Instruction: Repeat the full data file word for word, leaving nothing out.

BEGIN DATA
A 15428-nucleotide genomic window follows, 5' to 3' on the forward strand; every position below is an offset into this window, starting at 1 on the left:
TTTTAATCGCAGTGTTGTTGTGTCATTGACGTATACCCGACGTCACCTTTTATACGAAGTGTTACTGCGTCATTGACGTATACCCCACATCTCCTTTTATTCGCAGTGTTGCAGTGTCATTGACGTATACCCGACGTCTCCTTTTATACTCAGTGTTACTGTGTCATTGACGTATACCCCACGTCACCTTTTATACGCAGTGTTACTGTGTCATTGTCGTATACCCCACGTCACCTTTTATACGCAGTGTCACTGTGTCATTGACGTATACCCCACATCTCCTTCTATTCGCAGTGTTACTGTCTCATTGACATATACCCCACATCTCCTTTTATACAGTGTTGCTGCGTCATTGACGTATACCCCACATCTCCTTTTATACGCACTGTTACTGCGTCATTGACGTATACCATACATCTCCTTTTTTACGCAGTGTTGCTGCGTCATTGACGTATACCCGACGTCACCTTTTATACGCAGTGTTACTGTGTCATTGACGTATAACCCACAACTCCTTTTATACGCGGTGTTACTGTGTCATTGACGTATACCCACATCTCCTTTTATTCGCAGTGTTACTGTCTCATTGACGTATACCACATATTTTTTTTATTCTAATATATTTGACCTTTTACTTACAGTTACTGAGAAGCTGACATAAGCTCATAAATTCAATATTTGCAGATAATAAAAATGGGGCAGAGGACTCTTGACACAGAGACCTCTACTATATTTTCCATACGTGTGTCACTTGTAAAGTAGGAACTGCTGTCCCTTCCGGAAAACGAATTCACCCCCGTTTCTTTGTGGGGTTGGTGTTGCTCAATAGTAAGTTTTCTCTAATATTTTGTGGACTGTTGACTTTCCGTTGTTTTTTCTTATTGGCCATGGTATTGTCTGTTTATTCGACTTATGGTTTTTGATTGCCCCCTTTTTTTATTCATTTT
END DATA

A 15428-nucleotide genomic window follows, 5' to 3' on the forward strand; every position below is an offset into this window, starting at 1 on the left:
TTTTAATCGCAGTGTTGTTGTGTCATTGACGTATACCCGACGTCACCTTTTATACGAAGTGTTACTGCGTCATTGACGTATACCCCACATCTCCTTTTATTCGCAGTGTTGCAGTGTCATTGACGTATACCCGACGTCTCCTTTTATACTCAGTGTTACTGTGTCATTGACGTATACCCCACGTCACCTTTTATACGCAGTGTTACTGTGTCATTGTCGTATACCCCACGTCACCTTTTATACGCAGTGTCACTGTGTCATTGACGTATACCCCACATCTCCTTCTATTCGCAGTGTTACTGTCTCATTGACATATACCCCACATCTCCTTTTATACAGTGTTGCTGCGTCATTGACGTATACCCCACATCTCCTTTTATACGCACTGTTACTGCGTCATTGACGTATACCATACATCTCCTTTTTTACGCAGTGTTGCTGCGTCATTGACGTATACCCGACGTCACCTTTTATACGCAGTGTTACTGTGTCATTGACGTATAACCCACAACTCCTTTTATACGCGGTGTTACTGTGTCATTGACGTATACCCACATCTCCTTTTATTCGCAGTGTTACTGTCTCATTGACGTATACCACATATTTTTTTTATTCTAATATATTTGACCTTTTACTTACAGTTACTGAGAAGCTGACATAAGCTCATAAATTCAATATTTGCAGATAATAAAAATGGGGCAGAGGACTCTTGACACAGAGACCTCTACTATATTTTCCATACGTGTGTCACTTGTAAAGTAGGAACTGCTGTCCCTTCCGGAAAACGAATTCACCCCCGTTTCTTTGTGGGGTTGGTGTTGCTCAATAGTAAGTTTTCTCTAATATTTTGTGGACTGTTGACTTTCCGTTGTTTTTTCTTATTGGCCATGGTATTGTCTGTTTATTCGACTTATGGTTTTTGATTGCCCCCTTTTTTTATTCATTTT